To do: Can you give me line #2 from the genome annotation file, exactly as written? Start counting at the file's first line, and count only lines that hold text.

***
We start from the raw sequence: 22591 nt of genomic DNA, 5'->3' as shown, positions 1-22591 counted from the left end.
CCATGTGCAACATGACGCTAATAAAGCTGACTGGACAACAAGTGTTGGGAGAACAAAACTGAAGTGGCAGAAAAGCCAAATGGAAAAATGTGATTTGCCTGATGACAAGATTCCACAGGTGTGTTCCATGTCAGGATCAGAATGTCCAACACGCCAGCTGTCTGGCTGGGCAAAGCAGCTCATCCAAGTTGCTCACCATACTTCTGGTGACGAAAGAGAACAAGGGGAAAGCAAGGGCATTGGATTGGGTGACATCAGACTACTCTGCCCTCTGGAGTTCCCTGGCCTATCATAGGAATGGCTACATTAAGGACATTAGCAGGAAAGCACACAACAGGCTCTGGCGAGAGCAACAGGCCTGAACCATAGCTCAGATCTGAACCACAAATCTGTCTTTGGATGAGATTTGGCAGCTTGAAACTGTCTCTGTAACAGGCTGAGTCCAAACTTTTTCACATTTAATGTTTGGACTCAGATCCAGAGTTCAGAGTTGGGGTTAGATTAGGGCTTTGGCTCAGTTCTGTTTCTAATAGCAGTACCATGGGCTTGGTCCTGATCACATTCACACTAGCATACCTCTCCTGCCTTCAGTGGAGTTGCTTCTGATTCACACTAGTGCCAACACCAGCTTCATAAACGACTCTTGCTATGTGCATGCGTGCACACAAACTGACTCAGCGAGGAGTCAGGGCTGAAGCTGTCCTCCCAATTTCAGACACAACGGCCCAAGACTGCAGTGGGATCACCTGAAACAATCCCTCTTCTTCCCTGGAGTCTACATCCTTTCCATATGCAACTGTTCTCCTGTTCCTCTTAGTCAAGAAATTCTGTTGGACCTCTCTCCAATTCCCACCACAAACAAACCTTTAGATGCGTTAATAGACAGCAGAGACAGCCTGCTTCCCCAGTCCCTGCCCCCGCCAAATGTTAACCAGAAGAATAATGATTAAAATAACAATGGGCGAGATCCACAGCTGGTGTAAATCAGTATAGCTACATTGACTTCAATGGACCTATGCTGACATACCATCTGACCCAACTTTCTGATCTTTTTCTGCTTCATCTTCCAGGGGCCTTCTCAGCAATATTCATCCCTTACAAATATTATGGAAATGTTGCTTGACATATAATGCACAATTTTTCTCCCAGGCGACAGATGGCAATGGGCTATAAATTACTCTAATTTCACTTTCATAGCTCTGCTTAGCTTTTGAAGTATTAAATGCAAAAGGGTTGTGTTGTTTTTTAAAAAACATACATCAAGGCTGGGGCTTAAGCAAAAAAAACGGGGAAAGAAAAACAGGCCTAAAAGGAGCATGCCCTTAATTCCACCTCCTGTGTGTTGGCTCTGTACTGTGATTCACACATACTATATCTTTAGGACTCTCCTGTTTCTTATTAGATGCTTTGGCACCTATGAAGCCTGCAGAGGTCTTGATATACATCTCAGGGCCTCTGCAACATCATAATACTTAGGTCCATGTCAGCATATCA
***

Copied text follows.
CCATGTGCAACATGACGCTAATAAAGCTGACTGGACAACAAGTGTTGGGAGAACAAAACTGAAGTGGCAGAAAAGCCAAATGGAAAAATGTGATTTGCCTGATGACAAGATTCCACAGGTGTGTTCCATGTCAGGATCAGAATGTCCAACACGCCAGCTGTCTGGCTGGGCAAAGCAGCTCATCCAAGTTGCTCACCATACTTCTGGTGACGAAAGAGAACAAGGGGAAAGCAAGGGCATTGGATTGGGTGACATCAGACTACTCTGCCCTCTGGAGTTCCCTGGCCTATCATAGGAATGGCTACATTAAGGACATTAGCAGGAAAGCACACAACAGGCTCTGGCGAGAGCAACAGGCCTGAACCATAGCTCAGATCTGAACCACAAATCTGTCTTTGGATGAGATTTGGCAGCTTGAAACTGTCTCTGTAACAGGCTGAGTCCAAACTTTTTCACATTTAATGTTTGGACTCAGATCCAGAGTTCAGAGTTGGGGTTAGATTAGGGCTTTGGCTCAGTTCTGTTTCTAATAGCAGTACCATGGGCTTGGTCCTGATCACATTCACACTAGCATACCTCTCCTGCCTTCAGTGGAGTTGCTTCTGATTCACACTAGTGCCAACACCAGCTTCATAAACGACTCTTGCTATGTGCATGCGTGCACACAAACTGACTCAGCGAGGAGTCAGGGCTGAAGCTGTCCTCCCAATTTCAGACACAACGGCCCAAGACTGCAGTGGGATCACCTGAAACAATCCCTCTTCTTCCCTGGAGTCTACATCCTTTCCATATGCAACTGTTCTCCTGTTCCTCTTAGTCAAGAAATTCTGTTGGACCTCTCTCCAATTCCCACCACAAACAAACCTTTAGATGCGTTAATAGACAGCAGAGACAGCCTGCTTCCCCAGTCCCTGCCCCCGCCAAATGTTAACCAGAAGAATAATGATTAAAATAACAATGGGCGAGATCCACAGCTGGTGTAAATCAGTATAGCTACATTGACTTCAATGGACCTATGCTGACATACCATCTGACCCAACTTTCTGATCTTTTTCTGCTTCATCTTCCAGGGGCCTTCTCAGCAATATTCATCCCTTACAAATATTATGGAAATGTTGCTTGACATATAATGCACAATTTTTCTCCCAGGCGACAGATGGCAATGGGCTATAAATTACTCTAATTTCACTTTCATAGCTCTGCTTAGCTTTTGAAGTATTAAATGCAAAAGGGTTGTGTTGTTTTTTAAAAAACATACATCAAGGCTGGGGCTTAAGCAAAAAAAACGGGGAAAGAAAAACAGGCCTAAAAGGAGCATGCCCTTAATTCCACCTCCTGTGTGTTGGCTCTGTACTGTGATTCACACATACTATATCTTTAGGACTCTCCTGTTTCTTATTAGATGCTTTGGCACCTATGAAGCCTGCAGAGGTCTTGATATACATCTCAGGGCCTCTGCAACATCATAATACTTAGGTCCATGTCAGCATATCA